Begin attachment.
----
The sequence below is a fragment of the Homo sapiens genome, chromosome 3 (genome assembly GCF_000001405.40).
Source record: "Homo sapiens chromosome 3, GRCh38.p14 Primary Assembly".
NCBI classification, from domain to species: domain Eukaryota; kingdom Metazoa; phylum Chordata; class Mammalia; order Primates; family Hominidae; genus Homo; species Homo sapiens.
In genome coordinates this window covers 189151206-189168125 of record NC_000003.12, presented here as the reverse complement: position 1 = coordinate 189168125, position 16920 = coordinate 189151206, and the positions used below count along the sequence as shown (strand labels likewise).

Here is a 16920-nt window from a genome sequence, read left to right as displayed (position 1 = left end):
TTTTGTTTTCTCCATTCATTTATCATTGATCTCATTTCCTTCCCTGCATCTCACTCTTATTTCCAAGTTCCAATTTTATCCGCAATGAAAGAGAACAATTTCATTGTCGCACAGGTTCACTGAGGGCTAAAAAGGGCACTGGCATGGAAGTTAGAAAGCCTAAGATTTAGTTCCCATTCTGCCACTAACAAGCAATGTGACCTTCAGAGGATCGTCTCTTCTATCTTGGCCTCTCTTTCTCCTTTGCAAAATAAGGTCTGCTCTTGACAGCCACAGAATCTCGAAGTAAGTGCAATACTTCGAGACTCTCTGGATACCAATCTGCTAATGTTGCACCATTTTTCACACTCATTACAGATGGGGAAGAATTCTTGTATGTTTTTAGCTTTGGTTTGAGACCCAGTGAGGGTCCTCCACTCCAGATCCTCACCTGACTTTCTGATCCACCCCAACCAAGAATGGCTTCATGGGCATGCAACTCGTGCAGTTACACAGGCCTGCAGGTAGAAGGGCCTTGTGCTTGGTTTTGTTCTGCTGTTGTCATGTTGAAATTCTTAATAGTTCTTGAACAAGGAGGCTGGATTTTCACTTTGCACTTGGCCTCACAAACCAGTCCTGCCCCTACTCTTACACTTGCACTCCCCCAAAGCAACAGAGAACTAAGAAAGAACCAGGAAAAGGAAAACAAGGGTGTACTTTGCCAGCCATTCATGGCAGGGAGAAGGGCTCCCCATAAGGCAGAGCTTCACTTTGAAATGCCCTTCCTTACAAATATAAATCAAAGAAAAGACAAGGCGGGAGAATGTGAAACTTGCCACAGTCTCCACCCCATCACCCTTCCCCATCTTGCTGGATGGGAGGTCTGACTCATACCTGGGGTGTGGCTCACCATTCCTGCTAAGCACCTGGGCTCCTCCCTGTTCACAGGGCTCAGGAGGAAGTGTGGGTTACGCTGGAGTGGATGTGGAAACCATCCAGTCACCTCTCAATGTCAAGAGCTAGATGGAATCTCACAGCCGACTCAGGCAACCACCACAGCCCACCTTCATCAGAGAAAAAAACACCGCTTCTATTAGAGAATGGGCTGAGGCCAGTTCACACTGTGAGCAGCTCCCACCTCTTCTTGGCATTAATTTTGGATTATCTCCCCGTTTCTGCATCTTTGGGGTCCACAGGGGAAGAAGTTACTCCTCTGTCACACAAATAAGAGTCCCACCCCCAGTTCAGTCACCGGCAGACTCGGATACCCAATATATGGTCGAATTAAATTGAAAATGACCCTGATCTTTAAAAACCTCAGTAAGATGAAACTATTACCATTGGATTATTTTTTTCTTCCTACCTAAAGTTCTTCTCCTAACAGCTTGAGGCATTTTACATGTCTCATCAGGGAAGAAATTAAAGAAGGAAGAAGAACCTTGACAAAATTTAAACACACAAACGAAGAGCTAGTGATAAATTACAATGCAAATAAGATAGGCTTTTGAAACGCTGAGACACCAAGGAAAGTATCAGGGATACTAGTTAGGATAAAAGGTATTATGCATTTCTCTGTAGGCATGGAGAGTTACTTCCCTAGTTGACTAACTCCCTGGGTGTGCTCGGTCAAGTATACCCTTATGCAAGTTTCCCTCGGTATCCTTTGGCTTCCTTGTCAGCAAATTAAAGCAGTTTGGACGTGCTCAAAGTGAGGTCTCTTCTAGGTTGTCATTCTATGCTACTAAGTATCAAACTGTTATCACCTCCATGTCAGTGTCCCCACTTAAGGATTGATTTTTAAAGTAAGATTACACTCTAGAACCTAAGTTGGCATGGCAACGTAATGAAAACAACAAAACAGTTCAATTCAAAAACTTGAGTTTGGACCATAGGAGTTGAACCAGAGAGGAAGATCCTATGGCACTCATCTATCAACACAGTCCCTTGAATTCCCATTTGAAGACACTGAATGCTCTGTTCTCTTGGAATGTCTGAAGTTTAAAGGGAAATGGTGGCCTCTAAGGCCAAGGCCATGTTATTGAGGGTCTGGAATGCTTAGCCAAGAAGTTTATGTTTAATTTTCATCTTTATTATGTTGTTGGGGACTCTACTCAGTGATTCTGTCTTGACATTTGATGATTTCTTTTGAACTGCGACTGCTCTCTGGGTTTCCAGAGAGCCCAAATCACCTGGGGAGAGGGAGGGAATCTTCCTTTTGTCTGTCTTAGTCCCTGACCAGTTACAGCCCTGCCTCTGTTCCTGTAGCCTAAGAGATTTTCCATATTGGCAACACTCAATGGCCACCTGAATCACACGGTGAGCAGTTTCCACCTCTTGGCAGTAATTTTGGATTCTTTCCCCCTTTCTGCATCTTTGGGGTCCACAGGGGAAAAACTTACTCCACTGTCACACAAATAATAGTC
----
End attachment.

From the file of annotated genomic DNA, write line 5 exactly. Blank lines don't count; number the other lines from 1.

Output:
Here is a 16920-nt window from a genome sequence, read left to right as displayed (position 1 = left end):